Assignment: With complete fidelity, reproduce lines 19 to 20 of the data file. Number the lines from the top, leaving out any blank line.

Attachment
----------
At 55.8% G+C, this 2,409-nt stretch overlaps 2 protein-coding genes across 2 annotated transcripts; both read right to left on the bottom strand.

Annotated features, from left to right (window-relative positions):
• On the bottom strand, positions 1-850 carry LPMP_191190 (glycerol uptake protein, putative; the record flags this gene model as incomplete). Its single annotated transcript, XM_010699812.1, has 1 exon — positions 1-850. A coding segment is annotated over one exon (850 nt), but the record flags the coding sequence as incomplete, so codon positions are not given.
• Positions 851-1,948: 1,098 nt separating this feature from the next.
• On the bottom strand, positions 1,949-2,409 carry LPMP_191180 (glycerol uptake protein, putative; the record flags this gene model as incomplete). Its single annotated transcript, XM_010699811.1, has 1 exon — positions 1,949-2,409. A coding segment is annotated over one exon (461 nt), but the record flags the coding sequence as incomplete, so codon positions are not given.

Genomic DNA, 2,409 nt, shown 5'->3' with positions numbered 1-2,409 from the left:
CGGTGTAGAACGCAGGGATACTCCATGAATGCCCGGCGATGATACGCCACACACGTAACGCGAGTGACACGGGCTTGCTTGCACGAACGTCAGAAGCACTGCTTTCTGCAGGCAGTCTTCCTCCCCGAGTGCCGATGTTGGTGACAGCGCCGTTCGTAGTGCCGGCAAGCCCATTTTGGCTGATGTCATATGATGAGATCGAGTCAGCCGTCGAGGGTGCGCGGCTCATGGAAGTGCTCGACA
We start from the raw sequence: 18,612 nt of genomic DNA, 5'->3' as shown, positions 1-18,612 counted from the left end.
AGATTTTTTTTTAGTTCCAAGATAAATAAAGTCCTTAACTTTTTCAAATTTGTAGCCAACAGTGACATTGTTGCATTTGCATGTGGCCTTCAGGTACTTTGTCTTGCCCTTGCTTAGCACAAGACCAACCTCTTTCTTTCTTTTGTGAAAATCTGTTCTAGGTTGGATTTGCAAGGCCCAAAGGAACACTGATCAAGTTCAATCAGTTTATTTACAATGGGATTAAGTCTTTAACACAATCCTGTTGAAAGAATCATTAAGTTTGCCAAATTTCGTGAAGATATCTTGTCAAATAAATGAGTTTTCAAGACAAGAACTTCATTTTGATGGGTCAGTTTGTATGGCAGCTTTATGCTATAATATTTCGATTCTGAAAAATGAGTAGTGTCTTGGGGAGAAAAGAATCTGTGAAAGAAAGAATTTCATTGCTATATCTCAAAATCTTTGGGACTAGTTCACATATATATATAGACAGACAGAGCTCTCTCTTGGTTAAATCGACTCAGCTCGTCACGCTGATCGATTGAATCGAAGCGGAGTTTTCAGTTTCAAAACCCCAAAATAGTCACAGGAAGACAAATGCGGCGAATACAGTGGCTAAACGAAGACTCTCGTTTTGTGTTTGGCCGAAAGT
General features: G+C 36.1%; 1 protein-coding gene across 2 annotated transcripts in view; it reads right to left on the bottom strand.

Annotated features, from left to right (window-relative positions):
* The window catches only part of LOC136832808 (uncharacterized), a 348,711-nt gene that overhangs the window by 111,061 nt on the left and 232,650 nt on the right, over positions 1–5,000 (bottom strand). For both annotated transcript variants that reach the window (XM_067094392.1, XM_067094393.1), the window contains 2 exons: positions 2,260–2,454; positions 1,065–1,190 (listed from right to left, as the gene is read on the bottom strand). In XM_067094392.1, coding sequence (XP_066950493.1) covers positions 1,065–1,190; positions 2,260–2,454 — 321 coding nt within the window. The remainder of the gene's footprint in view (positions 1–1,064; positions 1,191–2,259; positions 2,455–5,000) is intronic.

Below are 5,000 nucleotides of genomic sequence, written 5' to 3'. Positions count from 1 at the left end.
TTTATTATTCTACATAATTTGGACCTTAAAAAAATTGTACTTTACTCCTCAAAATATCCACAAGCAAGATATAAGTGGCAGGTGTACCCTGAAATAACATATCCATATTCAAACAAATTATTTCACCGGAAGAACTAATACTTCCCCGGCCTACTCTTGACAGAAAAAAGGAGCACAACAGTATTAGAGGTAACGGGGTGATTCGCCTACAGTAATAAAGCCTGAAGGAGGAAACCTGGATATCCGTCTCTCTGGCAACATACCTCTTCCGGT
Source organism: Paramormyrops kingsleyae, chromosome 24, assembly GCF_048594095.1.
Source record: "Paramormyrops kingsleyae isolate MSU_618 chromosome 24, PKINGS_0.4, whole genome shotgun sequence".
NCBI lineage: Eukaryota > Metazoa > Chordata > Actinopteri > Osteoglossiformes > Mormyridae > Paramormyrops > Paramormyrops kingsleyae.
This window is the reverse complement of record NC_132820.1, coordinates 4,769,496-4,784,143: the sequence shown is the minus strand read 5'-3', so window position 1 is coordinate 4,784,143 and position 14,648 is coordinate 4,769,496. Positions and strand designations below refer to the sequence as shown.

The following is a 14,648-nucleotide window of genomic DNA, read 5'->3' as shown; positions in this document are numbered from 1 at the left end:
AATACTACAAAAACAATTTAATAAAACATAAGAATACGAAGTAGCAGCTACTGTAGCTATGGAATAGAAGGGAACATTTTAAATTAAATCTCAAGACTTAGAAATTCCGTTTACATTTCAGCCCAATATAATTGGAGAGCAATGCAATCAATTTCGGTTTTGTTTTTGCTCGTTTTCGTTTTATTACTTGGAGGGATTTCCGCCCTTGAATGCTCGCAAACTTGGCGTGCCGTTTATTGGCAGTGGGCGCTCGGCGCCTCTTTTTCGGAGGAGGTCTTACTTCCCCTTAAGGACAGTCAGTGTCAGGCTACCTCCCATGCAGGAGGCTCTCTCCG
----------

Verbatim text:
The following is a 14,648-nucleotide window of genomic DNA, read 5'->3' as shown; positions in this document are numbered from 1 at the left end:
AATACTACAAAAACAATTTAATAAAACATAAGAATACGAAGTAGCAGCTACTGTAGCTATGGAATAGAAGGGAACATTTTAAATTAAATCTCAAGACTTAGAAATTCCGTTTACATTTCAGCCCAATATAATTGGAGAGCAATGCAATCAATTTCGGTTTTGTTTTTGCTCGTTTTCGTTTTATTACTTGGAGGGATTTCCGCCCTTGAATGCTCGCAAACTTGGCGTGCCGTTTATTGGCAGTGGGCGCTCGGCGCCTCTTTTTCGGAGGAGGTCTTACTTCCCCTTAAGGACAGTCAGTGTCAGGCTACCTCCCATGCAGGAGGCTCTCTCCG